Bill moves PTO closer to corporate status
- By Colleen O'Hara
- Jun 16, 1996
The Commerce Department's Patent and Trademark Office is one step closer to becoming a government corporation.
Last week the House Judiciary Committee reported out of committee H.R. 3460, a bill sponsored by Rep. Carlos Moorhead (R-Calif.) that would make PTO a government corporation but keep it under the general policy oversight of the secretary of Commerce.
The bill would also free PTO from paying any Commerce overhead costs, although it does not address the issue of who gets control of user fees.
About 20 percent of the user fees the agency takes in every year currently go to Congress and must be appropriated back. PTO has asked for control of this money.
As a government corporation under H.R. 3460, PTO would be headed by a commissioner of patents and trademarks, who would be appointed by the president. The commissioner must consult with a newly established 12-member Management Advisory Board on a regular basis on budget, operation and user-fees issues.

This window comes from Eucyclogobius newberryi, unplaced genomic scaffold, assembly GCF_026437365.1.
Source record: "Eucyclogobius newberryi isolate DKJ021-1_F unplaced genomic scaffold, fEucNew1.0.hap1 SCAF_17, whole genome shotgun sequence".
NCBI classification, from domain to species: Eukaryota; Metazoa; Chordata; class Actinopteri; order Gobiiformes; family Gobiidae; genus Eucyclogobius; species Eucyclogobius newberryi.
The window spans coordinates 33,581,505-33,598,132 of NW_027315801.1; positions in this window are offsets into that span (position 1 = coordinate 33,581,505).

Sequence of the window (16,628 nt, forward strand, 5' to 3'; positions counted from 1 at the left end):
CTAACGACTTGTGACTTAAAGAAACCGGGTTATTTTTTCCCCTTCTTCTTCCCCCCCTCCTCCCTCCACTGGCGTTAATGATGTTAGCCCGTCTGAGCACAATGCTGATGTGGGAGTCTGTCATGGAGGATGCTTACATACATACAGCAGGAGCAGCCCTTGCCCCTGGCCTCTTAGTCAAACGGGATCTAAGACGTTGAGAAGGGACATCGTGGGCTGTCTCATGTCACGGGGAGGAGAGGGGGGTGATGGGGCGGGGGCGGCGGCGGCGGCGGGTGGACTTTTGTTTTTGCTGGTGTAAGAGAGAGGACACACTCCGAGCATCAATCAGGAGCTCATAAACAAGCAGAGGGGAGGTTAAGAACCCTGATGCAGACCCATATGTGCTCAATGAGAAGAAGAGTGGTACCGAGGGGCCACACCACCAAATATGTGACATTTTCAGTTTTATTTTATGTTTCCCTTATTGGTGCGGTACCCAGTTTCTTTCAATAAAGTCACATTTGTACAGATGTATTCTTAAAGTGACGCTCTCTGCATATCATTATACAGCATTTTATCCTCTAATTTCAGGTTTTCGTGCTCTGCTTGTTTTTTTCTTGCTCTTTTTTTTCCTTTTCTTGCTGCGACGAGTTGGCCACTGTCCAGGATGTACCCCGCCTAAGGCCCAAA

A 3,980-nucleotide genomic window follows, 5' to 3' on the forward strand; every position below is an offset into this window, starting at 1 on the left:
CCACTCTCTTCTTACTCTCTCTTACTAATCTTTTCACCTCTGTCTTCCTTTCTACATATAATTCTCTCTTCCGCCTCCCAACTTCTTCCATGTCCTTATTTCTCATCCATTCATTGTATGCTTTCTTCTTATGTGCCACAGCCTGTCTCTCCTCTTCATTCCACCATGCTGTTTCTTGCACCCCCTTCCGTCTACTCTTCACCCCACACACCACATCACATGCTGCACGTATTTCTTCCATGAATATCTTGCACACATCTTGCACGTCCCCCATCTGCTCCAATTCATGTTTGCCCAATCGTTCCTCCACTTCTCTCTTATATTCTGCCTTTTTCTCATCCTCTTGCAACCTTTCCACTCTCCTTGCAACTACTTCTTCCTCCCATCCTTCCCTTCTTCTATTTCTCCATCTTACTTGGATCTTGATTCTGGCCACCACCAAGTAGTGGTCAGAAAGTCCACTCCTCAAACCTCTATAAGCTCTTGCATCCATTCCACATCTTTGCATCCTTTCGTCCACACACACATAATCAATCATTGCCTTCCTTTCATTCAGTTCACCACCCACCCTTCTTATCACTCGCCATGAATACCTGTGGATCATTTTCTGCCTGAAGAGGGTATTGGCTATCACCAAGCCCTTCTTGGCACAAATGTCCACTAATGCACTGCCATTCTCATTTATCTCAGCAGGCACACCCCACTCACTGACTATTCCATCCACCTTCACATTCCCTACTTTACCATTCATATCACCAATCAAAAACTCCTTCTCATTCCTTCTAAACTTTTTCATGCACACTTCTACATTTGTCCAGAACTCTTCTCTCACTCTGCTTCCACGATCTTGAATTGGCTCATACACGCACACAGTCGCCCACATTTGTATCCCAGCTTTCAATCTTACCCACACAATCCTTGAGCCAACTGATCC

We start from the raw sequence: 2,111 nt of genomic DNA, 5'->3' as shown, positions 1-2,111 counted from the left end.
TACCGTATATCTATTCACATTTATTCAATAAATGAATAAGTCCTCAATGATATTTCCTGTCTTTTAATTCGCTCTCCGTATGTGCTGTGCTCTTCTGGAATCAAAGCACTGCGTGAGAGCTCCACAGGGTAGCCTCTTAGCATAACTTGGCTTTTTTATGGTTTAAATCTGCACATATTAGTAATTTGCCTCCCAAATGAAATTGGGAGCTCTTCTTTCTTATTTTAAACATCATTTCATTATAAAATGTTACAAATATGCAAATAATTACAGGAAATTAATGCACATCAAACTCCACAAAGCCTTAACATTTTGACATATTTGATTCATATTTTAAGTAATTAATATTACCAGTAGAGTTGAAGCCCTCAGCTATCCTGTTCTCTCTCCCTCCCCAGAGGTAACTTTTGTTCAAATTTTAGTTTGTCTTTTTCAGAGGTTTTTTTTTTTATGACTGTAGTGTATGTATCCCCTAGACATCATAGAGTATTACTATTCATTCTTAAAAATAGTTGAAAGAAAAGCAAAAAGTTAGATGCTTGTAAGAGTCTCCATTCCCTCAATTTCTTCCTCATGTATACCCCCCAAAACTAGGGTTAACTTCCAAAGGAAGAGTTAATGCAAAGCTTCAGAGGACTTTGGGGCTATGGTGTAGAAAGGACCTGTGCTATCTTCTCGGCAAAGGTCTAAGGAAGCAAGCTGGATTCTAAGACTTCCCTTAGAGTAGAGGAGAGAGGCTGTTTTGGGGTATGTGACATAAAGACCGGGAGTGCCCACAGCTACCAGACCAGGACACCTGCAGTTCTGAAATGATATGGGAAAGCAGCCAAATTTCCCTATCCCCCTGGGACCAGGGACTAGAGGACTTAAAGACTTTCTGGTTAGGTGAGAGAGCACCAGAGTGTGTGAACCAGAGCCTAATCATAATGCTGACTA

The bill would keep a Trademark Trial and Appeal Board as well as a PTO Board of Patent Appeals and Interferences to review and rule on specific patent application issues, but it would change how the boards' members are appointed.
While PTO wants to become a government corporation, and the bill has bipartisan support, "it is highly controversial," said a staff member on the House Judiciary Committee. For example, Rep. Dana Rohrabacher (R-Calif.) has a competing proposal and is against Moorhead's bill.
And while Moorhead's bill represents an amalgamation of various bills introduced over the past year - including Moorhead's original bill, H.R. 1659, which was later folded into H.R. 1756, the Commerce Dismantling Act - it does not address the administration's proposal from earlier this year that would make PTO a performance-based organization (PBO).
As a PBO, it could operate more like a commercial business and have more flexibility in procurement and control over finances and personnel.
"It's a little bit of everything but not everything the administration would wish," a PTO source said.